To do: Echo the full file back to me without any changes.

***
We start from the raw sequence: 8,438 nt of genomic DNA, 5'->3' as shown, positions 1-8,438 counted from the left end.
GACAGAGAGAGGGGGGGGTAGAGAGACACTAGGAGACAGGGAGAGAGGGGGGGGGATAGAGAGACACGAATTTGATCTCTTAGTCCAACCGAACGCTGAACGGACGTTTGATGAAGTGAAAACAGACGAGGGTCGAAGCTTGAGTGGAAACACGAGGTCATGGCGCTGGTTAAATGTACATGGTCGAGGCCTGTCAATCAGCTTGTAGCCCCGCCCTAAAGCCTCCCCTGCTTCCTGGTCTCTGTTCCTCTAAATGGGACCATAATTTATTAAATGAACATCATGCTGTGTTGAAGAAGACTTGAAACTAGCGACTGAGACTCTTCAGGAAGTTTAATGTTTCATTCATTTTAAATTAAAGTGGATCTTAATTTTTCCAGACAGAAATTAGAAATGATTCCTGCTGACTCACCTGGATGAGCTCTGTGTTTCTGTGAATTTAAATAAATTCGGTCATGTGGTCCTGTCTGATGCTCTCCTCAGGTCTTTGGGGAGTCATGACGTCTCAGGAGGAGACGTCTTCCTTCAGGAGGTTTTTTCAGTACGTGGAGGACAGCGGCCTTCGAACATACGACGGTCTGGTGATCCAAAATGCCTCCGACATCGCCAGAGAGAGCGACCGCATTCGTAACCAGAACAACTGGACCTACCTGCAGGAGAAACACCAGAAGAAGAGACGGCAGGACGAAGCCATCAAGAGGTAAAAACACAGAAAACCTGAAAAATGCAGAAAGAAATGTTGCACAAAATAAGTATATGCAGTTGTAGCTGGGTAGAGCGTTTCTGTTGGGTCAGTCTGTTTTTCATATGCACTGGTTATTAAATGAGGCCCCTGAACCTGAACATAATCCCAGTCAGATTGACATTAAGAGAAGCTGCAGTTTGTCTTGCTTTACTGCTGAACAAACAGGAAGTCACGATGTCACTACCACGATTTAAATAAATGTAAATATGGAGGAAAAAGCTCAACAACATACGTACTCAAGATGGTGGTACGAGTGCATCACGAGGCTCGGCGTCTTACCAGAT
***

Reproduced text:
We start from the raw sequence: 8,438 nt of genomic DNA, 5'->3' as shown, positions 1-8,438 counted from the left end.
GACAGAGAGAGGGGGGGGTAGAGAGACACTAGGAGACAGGGAGAGAGGGGGGGGGATAGAGAGACACGAATTTGATCTCTTAGTCCAACCGAACGCTGAACGGACGTTTGATGAAGTGAAAACAGACGAGGGTCGAAGCTTGAGTGGAAACACGAGGTCATGGCGCTGGTTAAATGTACATGGTCGAGGCCTGTCAATCAGCTTGTAGCCCCGCCCTAAAGCCTCCCCTGCTTCCTGGTCTCTGTTCCTCTAAATGGGACCATAATTTATTAAATGAACATCATGCTGTGTTGAAGAAGACTTGAAACTAGCGACTGAGACTCTTCAGGAAGTTTAATGTTTCATTCATTTTAAATTAAAGTGGATCTTAATTTTTCCAGACAGAAATTAGAAATGATTCCTGCTGACTCACCTGGATGAGCTCTGTGTTTCTGTGAATTTAAATAAATTCGGTCATGTGGTCCTGTCTGATGCTCTCCTCAGGTCTTTGGGGAGTCATGACGTCTCAGGAGGAGACGTCTTCCTTCAGGAGGTTTTTTCAGTACGTGGAGGACAGCGGCCTTCGAACATACGACGGTCTGGTGATCCAAAATGCCTCCGACATCGCCAGAGAGAGCGACCGCATTCGTAACCAGAACAACTGGACCTACCTGCAGGAGAAACACCAGAAGAAGAGACGGCAGGACGAAGCCATCAAGAGGTAAAAACACAGAAAACCTGAAAAATGCAGAAAGAAATGTTGCACAAAATAAGTATATGCAGTTGTAGCTGGGTAGAGCGTTTCTGTTGGGTCAGTCTGTTTTTCATATGCACTGGTTATTAAATGAGGCCCCTGAACCTGAACATAATCCCAGTCAGATTGACATTAAGAGAAGCTGCAGTTTGTCTTGCTTTACTGCTGAACAAACAGGAAGTCACGATGTCACTACCACGATTTAAATAAATGTAAATATGGAGGAAAAAGCTCAACAACATACGTACTCAAGATGGTGGTACGAGTGCATCACGAGGCTCGGCGTCTTACCAGAT